Saturday, October 18, 2008

Adding and Subtracting Mixed Numerals - A Survey of Methods Taught

Now that our family health crisis has abated (my daughter is doing well), I guess it's time to jump back in with both feet. A math program leader in a district with which I am consulting, asked for my opinion on an important issue of curriculum and instruction.

How much time should middle school teachers spend on the traditional vertical algorithm for adding and subtracting mixed numerals vs. converting to improper fractions immediately?

I assumed that both methods are still commonly taught with about equal time given to each, but I wasn't all that sure about how that was across the country. This is where I need the help of my informed readers.

First, my thoughts. From a practical perspective of those who utilize fractions in their occupation, I would guess that the mixed numeral form is most commonly employed. Whether it's the carpenter taking measurements to see how many board feet of wood must be ordered (or for precise measurement to the nearest sixteenth of an inch) or someone following a recipe in the kitchen, I can't imagine that converting to improper fractions would be their first choice. On the other hand when I personally need to add fractions in a math problem, I usually use improper. I took an informal survey of one of the groups I'm working with and the majority stated they were taught both methods and some preferred working with mixed numerals and others said it's more complicated that way.

Are the number of steps roughly the same?

Mixed Numerals Algorithm for Subtraction:
(1) Convert the proper fractions to common denominator form.
(2) If needed, regroup, i.e., "borrow" 1 from the whole number part of the larger mixed number, convert the 1 into common denominator form and combine this with the other fraction (of course students are shown short-cuts for this which they blithely and mechanically follow without much thought).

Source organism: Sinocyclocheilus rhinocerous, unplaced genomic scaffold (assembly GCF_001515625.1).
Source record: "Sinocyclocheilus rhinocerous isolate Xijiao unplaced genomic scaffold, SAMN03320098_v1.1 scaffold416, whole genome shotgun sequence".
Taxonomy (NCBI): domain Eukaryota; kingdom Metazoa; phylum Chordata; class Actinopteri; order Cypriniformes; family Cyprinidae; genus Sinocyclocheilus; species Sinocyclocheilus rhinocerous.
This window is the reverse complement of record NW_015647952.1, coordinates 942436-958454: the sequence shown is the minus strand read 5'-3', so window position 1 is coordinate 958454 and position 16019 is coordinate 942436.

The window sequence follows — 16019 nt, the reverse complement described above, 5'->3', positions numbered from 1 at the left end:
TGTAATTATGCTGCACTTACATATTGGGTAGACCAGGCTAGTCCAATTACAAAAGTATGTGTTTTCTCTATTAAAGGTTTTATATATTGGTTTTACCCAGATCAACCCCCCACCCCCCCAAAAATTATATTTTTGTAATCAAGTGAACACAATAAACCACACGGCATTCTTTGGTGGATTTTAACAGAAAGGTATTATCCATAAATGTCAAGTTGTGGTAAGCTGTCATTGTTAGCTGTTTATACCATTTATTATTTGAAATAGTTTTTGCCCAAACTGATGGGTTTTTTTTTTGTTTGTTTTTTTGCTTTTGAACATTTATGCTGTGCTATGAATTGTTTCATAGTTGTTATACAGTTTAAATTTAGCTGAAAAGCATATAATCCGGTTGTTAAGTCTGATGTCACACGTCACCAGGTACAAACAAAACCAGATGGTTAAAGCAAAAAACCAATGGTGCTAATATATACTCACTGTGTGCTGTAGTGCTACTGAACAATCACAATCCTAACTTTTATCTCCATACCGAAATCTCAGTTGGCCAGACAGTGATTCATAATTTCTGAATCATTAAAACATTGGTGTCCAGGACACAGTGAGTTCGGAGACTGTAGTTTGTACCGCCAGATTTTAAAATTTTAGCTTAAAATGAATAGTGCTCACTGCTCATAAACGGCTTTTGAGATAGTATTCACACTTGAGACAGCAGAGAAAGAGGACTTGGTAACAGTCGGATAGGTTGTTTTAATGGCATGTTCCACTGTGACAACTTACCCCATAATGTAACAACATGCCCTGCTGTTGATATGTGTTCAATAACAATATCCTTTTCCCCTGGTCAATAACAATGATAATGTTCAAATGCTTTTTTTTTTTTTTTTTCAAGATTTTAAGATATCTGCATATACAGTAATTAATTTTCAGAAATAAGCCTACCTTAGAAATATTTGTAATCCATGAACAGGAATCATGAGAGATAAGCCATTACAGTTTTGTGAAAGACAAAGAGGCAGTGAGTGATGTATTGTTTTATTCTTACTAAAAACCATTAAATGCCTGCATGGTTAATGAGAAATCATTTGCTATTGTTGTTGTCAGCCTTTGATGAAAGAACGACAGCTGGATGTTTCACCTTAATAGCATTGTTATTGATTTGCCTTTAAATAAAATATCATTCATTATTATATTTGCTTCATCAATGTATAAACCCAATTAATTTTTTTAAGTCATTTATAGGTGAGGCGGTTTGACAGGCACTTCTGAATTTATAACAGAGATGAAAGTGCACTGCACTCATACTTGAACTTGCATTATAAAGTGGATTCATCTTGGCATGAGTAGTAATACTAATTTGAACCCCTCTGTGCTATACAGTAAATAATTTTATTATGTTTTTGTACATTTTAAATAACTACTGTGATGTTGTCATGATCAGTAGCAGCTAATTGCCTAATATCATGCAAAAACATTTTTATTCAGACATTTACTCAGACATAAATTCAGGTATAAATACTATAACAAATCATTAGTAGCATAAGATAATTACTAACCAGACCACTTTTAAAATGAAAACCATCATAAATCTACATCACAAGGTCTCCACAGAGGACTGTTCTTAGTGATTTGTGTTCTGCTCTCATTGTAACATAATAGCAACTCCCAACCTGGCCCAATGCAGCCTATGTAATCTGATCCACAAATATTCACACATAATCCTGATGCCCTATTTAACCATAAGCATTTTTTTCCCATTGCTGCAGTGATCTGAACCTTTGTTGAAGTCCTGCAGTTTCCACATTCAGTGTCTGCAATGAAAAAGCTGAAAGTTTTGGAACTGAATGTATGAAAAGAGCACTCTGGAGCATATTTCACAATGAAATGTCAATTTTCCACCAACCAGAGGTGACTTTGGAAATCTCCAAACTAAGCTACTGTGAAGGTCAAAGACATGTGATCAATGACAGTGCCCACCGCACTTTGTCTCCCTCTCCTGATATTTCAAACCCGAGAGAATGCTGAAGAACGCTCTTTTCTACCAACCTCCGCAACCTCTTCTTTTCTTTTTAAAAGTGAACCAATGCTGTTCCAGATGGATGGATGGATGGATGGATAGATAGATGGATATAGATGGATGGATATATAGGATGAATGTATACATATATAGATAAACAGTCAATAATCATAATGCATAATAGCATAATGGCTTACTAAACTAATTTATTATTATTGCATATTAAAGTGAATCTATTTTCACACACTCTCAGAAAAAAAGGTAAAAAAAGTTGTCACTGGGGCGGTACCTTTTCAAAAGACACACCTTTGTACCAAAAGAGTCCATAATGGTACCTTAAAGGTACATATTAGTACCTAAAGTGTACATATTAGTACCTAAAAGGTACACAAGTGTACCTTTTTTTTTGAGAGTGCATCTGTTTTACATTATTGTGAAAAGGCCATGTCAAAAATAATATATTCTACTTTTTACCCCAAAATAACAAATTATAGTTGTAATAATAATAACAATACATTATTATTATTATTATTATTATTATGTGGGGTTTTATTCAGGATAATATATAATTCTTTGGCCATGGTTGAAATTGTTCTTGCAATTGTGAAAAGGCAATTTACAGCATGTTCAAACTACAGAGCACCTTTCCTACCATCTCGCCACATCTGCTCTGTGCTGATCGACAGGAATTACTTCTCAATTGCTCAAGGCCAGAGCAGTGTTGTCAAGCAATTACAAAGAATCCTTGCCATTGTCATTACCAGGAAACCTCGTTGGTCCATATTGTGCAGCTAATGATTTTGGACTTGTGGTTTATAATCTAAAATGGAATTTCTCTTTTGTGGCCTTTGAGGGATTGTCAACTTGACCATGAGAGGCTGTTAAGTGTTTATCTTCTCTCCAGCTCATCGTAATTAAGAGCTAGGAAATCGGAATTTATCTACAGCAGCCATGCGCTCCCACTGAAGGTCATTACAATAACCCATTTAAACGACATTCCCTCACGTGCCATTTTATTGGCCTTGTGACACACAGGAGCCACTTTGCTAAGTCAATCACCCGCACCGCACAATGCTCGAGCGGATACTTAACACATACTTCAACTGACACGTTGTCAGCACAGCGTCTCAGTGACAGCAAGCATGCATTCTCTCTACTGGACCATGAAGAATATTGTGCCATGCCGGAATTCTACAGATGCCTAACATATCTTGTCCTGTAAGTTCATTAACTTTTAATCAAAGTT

(3) Subtract the whole numbers and the proper fractions.
(4) If the resulting fraction is improper convert it and add the whole number part to the previous result.

Improper Fraction Algorithm:

(1) Convert each mixed numeral to an improper fraction by the traditional algorithm (again blithely and mechanically without much thought).
(2) Determine a common denominator (or the lcd) and convert each fraction.
(3) Subtract the fractions.
(4) Convert the answer to mixed numeral form by the traditional division algorithm.

Now I may have combined steps or there are oversights but essentially they appear to be roughly the same number of steps. However, the difficulty or complexity level of the steps
may not be equivalent.

I also feel that the mixed numeral form requires somewhat more conceptual understanding even if the child does it routinely. It may also prepare the youngster for working with algebraic expressions like A + B/C, but that's debatable. Further there seems to me to be a strong connection between the Mixed Numerals Algorithm and adding and subtracting denominate numbers. For example:
Subtract
15 hr 37 min
9 hr 46 min
I doubt that we would encourage students to convert both to minutes first, subtract, then convert back to hrs and min. I could be wrong there!

I feel there are arguments on both sides here. My instinct is that both need to be taught but it's not clear to me how much time should be spent on each method. Certainly some youngsters could handle both with facility while some would struggle mightily with at least one of these methods.

Further, I suspect there are some youngsters who convert mixed numerals to improper fractions procedurally without full conceptual understanding that a mixed numeral is an addition problem!

Your experiences and thoughts...

13 comments:

Maria Miller said...

I'm sorry but I can't tell you any answer to your question.

I just wanted to point out that there are several ways of doing a subtraction in the mixed numeral form, once the fractional parts have the same denominator.
For example:

3 1/5 - 1 3/4
= 3 4/20 - 1 15/20

Here's one way: subtract in parts.

3 4/20 - 1 15/20

= 3 4/20 - 1 - 4/20 - 11/20
= 2 - 11/20 = 1 9/20

Another way, like you said, convert 1 whole into 20/20:


3 4/20 - 1 15/20

= 2 24/20 - 1 15/20
= 1 9/20

And yet another, allowing a negative fraction in between the steps (this is similar to my first one):

3 4/20 - 1 15/20
= (3 - 1) + (4/20 - 15/20)
= 2 + (-11/20) = 1 9/20.


Would this "flexibility" in methods perhaps make this method (I mean where we just convert the fractional parts to like fractions) superior in the sense that more kids will be able to grasp at least one way of doing it?

Then again maybe it just adds to the confusion. But perhaps you could first show them the first step:
3 1/5 - 1 3/4
= 3 4/20 - 1 15/20